Skip to content
All articles
  • All articles
  • About whales & dolphins
  • Create healthy seas
  • End captivity
  • Green Whale
  • Prevent deaths in nets
  • Scottish Dolphin Centre
  • Stop whaling
Dead sperm whale in The Wash, East Anglia, England. © CSIP-ZSL.

What have dead whales ever done for us?

When dead whales wash up on dry land they provide a vital food source for...
Risso's dolphin © Andy Knight

We’re getting to know Risso’s dolphins in Scotland so we can protect them

Citizen scientists in Scotland are helping us better understand Risso's dolphins by sending us their...
Pilot whales pooing © Christopher Swann

Talking crap and carcasses to protect our planet

We know we need to save the whale to save the world because they are...
Fin whales are targeted by Icelandic whalers

Speaking truth to power – my week giving whales a voice

The International Whaling Commission (IWC) meeting is where governments come together to make decisions about whaling...

Why do whales and dolphins strand on beaches?

People often ask me 'why' whales and dolphins do one thing or another.  I'm a...
A spinner dolphin leaping © Andrew Sutton/Eco2

Head in a spin – my incredible spinner dolphin encounter

Sri Lanka is home to at least 30 species of whales and dolphins, from the...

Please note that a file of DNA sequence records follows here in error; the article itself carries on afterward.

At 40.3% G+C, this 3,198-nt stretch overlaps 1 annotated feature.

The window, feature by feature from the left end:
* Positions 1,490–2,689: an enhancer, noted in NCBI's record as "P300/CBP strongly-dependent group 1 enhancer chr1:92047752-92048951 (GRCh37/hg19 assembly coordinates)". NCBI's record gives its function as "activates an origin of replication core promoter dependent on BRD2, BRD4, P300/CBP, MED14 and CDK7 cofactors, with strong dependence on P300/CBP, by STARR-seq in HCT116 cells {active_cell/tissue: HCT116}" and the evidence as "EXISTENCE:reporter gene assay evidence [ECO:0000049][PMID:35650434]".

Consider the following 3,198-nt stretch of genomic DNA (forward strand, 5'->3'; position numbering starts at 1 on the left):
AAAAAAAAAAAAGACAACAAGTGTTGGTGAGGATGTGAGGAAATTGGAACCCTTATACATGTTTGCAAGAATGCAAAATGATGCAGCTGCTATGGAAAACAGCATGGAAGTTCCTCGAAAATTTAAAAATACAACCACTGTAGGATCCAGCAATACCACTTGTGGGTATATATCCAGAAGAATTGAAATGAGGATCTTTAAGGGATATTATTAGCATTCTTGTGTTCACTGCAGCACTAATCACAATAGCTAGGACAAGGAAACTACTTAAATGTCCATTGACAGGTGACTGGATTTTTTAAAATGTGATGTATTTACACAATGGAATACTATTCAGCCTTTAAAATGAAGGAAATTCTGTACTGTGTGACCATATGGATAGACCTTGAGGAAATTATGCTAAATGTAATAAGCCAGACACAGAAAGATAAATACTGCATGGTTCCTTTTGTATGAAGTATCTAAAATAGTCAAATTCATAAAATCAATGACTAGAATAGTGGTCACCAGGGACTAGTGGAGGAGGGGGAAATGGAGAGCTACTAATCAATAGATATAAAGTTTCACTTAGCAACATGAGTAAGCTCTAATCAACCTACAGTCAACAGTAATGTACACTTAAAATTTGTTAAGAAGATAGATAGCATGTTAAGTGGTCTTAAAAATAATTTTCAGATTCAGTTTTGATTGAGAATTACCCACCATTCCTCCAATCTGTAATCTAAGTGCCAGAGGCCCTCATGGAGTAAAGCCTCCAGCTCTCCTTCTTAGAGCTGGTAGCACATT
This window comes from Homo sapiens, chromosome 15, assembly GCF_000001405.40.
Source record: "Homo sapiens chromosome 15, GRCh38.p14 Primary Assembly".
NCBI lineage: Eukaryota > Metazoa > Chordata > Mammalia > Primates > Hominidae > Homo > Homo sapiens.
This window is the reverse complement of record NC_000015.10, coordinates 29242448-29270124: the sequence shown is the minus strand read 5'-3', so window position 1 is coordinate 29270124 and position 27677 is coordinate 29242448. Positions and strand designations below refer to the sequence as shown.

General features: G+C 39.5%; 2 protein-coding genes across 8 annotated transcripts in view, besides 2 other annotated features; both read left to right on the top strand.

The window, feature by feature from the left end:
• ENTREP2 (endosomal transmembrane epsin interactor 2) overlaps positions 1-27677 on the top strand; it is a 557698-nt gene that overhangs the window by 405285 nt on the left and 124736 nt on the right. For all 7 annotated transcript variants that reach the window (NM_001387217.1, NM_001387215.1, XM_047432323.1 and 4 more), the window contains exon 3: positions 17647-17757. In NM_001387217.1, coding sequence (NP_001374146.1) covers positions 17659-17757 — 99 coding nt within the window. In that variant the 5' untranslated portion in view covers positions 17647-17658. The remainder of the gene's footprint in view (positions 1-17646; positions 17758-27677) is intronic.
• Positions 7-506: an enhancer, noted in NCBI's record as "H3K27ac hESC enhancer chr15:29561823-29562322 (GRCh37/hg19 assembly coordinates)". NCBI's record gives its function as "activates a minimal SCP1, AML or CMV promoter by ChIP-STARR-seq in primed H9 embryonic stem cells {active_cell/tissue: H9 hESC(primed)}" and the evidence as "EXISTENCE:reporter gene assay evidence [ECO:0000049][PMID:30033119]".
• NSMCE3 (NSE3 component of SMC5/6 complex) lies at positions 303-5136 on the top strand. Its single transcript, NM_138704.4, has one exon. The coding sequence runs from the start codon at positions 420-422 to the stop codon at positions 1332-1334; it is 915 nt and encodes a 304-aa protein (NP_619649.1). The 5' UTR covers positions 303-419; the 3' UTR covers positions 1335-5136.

Sperm whale (physeter macrocephalus) Gulf of California. The tail of a sperm whale.

To protect whales, we must stop ignoring the high seas

Almost two-thirds of the ocean, or 95% of the habitable space on Earth, are sloshing...
WDC team at UN Ocean conference

Give the ocean a chance – our message from the UN Ocean Conference

I'm looking out over the River Tejo in Lisbon, Portugal, reflecting on the astounding resilience...
All policy news
  • All policy news
  • Create healthy seas
  • End captivity
  • Prevent deaths in nets
  • Stop whaling
  • Strandings
Port River dolphins

New report reveals 100,000 dolphins and small whales hunted every year

When you hear the words ‘dolphin hunts’ it’s likely that you think of Japan or...

Minke whale hunts stop in Iceland

Iceland’s commercial hunt of minke whales has ended for this year. The common minke whale is the...

Icelandic whalers breach international law and kill iconic, protected whale by mistake

Icelandic whalers out hunting fin whales for the first time in three years appear to...

Doubts remain after Icelandic Marine Institute claims slaughtered whale was a hybrid not a blue

Experts remain sceptical of initial test results issued by the Icelandic Marine Institute, which indicate...

Japan set to resume commercial whaling

Reports from Japan suggest that the government they will formally propose plans to resume commercial...

End the whale hunts! Icelandic fin whaler isolated as public mood shifts

Here’s a sight I hoped never again to witness. A boat being scrubbed and repainted...

Australian Government to block Japanese whaling proposal

Japanese Government officials have reportedly confirmed that they will propose the resumption of commercial whaling...

Pregnant whales once again a target for Japanese whalers

Figures from Japan's whaling expedition to Antarctica during the 2017/18 austral summer have revealed that...

Did Icelandic whalers really kill a blue whale?

*Warning - this blog contains an image that you may find upsetting* They say a...

SOS alert for whales off Norway!